Our weekly digest of articles about emerging Europe published elsewhere this week, all of which caught our eye and all of which are well worth your time. Listing them here, however, does not necessarily mean that we agree with every word, nor do they necessarily reflect Emerging Europe’s editorial policy.
How Daniel Dines of UiPath became the first bot billionaire
Daniel Dines, 47, didn’t invent RPA, but he’s adroitly positioned himself to dominate it. Two years ago, when European investors valued it at 110 million US dollars, UiPath was a little-known company of 150 based in Romania that had just booked less than five million US dollars in revenue. Today it’s headquartered in a gleaming skyscraper on Park Avenue in Manhattan and employs 3,200 in more than 30 offices around the world.
Polish MEP on mission to change Europe’s hate speech laws
Newly elected MEP Magdalena Adamowicz is on a mission to craft new Europe-wide laws on hate speech, and she has more moral authority to make the demands than most.
Courtroom contest over Crimea energy assets
While the past five years have seen fierce military battles for territory on the steppe of Donbas, another contest of great significance for Ukraine has played out in Europe’s courtrooms.
Hunger for profits tarnishes North Macedonia’s lakeside gem
Authorities in Ohrid insist they are working to keep the city on UNESCO’s World Heritage list after a critical report – but many local activists say business interests continue to prevail over environmental needs.
Prague to remove statue of WWII Soviet marshal
A Prague district assembly voted on September 12 to remove a statue of wartime Soviet Marshal Ivan Konev, a move that has angered Russia and drawn the Kremlin-friendly Czech president into the fray.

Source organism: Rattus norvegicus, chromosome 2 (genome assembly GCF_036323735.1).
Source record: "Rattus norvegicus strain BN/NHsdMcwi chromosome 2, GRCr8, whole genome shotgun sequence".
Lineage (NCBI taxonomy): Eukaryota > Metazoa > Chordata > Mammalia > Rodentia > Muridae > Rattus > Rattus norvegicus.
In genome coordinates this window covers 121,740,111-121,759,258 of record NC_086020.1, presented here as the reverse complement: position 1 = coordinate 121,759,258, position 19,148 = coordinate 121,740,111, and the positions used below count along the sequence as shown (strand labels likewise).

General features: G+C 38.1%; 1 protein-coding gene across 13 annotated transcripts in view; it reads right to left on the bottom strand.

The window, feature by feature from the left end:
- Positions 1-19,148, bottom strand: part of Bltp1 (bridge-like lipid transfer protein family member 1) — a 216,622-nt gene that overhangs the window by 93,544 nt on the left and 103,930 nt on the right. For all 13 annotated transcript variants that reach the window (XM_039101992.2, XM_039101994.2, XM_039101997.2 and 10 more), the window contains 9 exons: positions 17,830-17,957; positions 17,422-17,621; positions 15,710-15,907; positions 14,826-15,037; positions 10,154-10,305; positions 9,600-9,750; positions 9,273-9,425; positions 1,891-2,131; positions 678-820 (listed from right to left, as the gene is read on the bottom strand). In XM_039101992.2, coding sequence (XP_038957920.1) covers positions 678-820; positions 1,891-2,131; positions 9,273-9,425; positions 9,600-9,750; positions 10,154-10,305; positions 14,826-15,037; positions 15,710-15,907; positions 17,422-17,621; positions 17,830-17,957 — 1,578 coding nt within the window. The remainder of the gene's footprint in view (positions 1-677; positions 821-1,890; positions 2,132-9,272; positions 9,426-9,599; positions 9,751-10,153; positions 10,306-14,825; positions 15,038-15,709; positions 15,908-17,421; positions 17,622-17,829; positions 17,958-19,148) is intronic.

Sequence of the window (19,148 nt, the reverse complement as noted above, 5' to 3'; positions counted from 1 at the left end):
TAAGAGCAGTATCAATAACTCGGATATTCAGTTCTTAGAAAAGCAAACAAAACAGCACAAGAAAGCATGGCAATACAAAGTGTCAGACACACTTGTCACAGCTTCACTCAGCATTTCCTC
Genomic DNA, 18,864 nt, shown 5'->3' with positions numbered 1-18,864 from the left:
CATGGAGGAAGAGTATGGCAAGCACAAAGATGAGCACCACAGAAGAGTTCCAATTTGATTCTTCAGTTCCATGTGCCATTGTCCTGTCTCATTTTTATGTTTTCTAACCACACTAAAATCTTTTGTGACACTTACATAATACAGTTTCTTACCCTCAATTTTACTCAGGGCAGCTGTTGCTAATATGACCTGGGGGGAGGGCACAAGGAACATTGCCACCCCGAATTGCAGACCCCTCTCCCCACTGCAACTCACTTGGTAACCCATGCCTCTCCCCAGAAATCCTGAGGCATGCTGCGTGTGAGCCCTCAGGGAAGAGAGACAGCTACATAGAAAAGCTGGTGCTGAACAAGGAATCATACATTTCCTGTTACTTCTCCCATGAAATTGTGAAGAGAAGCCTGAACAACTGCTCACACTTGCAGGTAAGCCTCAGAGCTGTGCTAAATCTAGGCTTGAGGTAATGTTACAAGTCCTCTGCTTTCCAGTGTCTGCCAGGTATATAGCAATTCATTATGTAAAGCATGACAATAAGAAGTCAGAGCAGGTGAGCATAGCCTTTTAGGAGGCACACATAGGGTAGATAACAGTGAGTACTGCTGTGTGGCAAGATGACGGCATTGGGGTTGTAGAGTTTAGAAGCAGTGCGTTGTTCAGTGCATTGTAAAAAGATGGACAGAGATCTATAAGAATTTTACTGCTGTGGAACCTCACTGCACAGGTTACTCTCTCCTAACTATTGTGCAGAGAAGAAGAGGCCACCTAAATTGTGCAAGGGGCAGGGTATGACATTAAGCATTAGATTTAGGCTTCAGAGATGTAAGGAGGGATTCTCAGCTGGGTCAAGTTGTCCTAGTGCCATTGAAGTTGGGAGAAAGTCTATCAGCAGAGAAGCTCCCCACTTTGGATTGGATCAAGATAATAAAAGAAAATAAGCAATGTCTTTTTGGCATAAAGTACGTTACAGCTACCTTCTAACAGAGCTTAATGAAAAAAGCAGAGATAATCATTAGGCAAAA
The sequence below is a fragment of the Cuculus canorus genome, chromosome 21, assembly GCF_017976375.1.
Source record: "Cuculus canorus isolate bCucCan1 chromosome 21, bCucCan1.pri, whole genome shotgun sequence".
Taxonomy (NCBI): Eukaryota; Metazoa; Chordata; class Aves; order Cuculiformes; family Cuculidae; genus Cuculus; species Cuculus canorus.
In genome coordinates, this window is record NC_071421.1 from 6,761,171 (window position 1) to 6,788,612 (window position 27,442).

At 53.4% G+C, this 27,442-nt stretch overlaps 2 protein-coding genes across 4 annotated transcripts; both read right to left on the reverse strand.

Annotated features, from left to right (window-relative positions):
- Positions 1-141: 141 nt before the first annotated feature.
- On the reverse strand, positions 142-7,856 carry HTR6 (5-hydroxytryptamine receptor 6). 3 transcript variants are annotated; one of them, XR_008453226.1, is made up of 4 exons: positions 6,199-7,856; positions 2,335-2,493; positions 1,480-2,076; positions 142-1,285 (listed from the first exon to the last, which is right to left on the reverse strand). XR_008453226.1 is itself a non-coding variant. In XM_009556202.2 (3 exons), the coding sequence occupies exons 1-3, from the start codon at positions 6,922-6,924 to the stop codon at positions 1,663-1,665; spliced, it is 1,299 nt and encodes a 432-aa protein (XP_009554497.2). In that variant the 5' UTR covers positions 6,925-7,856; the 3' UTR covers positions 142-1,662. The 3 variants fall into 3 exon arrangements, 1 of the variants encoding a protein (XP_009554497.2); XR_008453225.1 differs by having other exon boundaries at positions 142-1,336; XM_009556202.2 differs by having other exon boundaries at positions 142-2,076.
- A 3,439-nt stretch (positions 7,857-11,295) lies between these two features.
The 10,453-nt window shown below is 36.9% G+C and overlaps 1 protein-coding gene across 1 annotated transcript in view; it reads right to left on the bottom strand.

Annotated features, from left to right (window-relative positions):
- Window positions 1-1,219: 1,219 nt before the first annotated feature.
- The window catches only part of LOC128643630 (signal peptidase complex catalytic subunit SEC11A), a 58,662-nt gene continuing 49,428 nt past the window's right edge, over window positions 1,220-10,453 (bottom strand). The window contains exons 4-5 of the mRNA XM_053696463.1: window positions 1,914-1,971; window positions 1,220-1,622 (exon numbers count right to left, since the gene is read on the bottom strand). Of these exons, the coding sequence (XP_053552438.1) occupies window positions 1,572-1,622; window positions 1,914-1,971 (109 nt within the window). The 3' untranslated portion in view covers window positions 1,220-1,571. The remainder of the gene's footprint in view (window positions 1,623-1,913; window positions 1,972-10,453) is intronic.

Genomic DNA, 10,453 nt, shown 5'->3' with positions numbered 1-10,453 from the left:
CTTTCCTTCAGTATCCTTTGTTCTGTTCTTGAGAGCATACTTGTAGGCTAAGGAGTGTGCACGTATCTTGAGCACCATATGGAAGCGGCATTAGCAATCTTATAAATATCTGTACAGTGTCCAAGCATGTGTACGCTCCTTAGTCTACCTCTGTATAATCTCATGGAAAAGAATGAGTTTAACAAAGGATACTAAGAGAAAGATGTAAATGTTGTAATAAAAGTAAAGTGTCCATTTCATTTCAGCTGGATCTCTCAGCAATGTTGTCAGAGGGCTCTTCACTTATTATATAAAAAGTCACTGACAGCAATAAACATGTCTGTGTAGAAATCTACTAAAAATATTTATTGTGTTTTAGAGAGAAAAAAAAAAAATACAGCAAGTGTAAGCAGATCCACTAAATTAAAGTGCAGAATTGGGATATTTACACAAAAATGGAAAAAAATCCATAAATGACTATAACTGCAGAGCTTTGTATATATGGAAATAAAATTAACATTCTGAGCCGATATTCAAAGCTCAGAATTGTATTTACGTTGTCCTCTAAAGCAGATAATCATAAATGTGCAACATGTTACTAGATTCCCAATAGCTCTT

The V4 should look to Japan, not China
The Visegard countries should pay more attention improving relations with Japan, a democratic and reliable partner, and whose trade deal with the EU has meteoric potential with the combined markets accounting for a third of the world’s GDP.
Trocsanyi nomination shows something is rotten in the commission
Nothing recommends Hungary’s candidate for the role of Enlargement Commissioner – and Ursula Von del Leyen’s decision shows a disregard for those who care about democracy.
Bianca Andreescu’s cool, hard-working demeanour comes from the example set by her Romanian parents
Nineteen-year-old Bianca Andreescu beat Serena Williams in straight sets on September 7 to win the US Open, becoming the first Canadian to win a tennis Grand Slam singles title. Friends and family say her success stems from her hard-working parents, Maria and Nicu, who were were among an influx of immigrant professionals who took a chance to come to Canada from a country caught in post-Communist collapse.
Romania’s Enescu music festival thrives in shaky political times
Floating above the turbulent politics of modern-day Romania, the biennial George Enescu Festival is a welcome relief for Bucharest’s classical music fans, with performances not just in the main concert hall but on street corners and in bookstores.